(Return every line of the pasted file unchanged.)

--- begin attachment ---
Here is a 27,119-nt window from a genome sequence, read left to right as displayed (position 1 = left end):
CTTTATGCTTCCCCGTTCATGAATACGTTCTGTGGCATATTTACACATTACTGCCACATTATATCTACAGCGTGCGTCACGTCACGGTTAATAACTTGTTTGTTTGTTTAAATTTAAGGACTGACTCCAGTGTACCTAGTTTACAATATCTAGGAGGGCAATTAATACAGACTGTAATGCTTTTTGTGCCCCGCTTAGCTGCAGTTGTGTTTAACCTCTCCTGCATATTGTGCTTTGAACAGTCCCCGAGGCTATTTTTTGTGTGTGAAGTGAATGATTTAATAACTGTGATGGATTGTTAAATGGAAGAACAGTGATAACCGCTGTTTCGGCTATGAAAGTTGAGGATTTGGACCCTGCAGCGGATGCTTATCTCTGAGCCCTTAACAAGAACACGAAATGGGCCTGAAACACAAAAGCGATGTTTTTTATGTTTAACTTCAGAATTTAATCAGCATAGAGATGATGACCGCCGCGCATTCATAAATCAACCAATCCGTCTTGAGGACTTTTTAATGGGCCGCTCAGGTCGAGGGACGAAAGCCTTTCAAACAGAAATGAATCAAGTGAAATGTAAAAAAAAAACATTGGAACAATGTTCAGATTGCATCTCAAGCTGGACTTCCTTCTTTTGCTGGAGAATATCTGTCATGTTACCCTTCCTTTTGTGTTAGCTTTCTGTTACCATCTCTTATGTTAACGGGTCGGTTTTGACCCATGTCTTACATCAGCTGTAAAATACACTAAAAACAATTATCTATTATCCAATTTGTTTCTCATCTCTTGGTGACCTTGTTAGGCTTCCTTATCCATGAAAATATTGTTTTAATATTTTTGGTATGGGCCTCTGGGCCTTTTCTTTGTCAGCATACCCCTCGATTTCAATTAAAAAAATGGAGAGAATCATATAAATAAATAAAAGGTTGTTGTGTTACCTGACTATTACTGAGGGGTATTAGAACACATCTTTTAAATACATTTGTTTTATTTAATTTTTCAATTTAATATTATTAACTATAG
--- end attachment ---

Here is a 27,119-nt window from a genome sequence, read left to right as displayed (position 1 = left end):
CTTTATGCTTCCCCGTTCATGAATACGTTCTGTGGCATATTTACACATTACTGCCACATTATATCTACAGCGTGCGTCACGTCACGGTTAATAACTTGTTTGTTTGTTTAAATTTAAGGACTGACTCCAGTGTACCTAGTTTACAATATCTAGGAGGGCAATTAATACAGACTGTAATGCTTTTTGTGCCCCGCTTAGCTGCAGTTGTGTTTAACCTCTCCTGCATATTGTGCTTTGAACAGTCCCCGAGGCTATTTTTTGTGTGTGAAGTGAATGATTTAATAACTGTGATGGATTGTTAAATGGAAGAACAGTGATAACCGCTGTTTCGGCTATGAAAGTTGAGGATTTGGACCCTGCAGCGGATGCTTATCTCTGAGCCCTTAACAAGAACACGAAATGGGCCTGAAACACAAAAGCGATGTTTTTTATGTTTAACTTCAGAATTTAATCAGCATAGAGATGATGACCGCCGCGCATTCATAAATCAACCAATCCGTCTTGAGGACTTTTTAATGGGCCGCTCAGGTCGAGGGACGAAAGCCTTTCAAACAGAAATGAATCAAGTGAAATGTAAAAAAAAAACATTGGAACAATGTTCAGATTGCATCTCAAGCTGGACTTCCTTCTTTTGCTGGAGAATATCTGTCATGTTACCCTTCCTTTTGTGTTAGCTTTCTGTTACCATCTCTTATGTTAACGGGTCGGTTTTGACCCATGTCTTACATCAGCTGTAAAATACACTAAAAACAATTATCTATTATCCAATTTGTTTCTCATCTCTTGGTGACCTTGTTAGGCTTCCTTATCCATGAAAATATTGTTTTAATATTTTTGGTATGGGCCTCTGGGCCTTTTCTTTGTCAGCATACCCCTCGATTTCAATTAAAAAAATGGAGAGAATCATATAAATAAATAAAAGGTTGTTGTGTTACCTGACTATTACTGAGGGGTATTAGAACACATCTTTTAAATACATTTGTTTTATTTAATTTTTCAATTTAATATTATTAACTATAG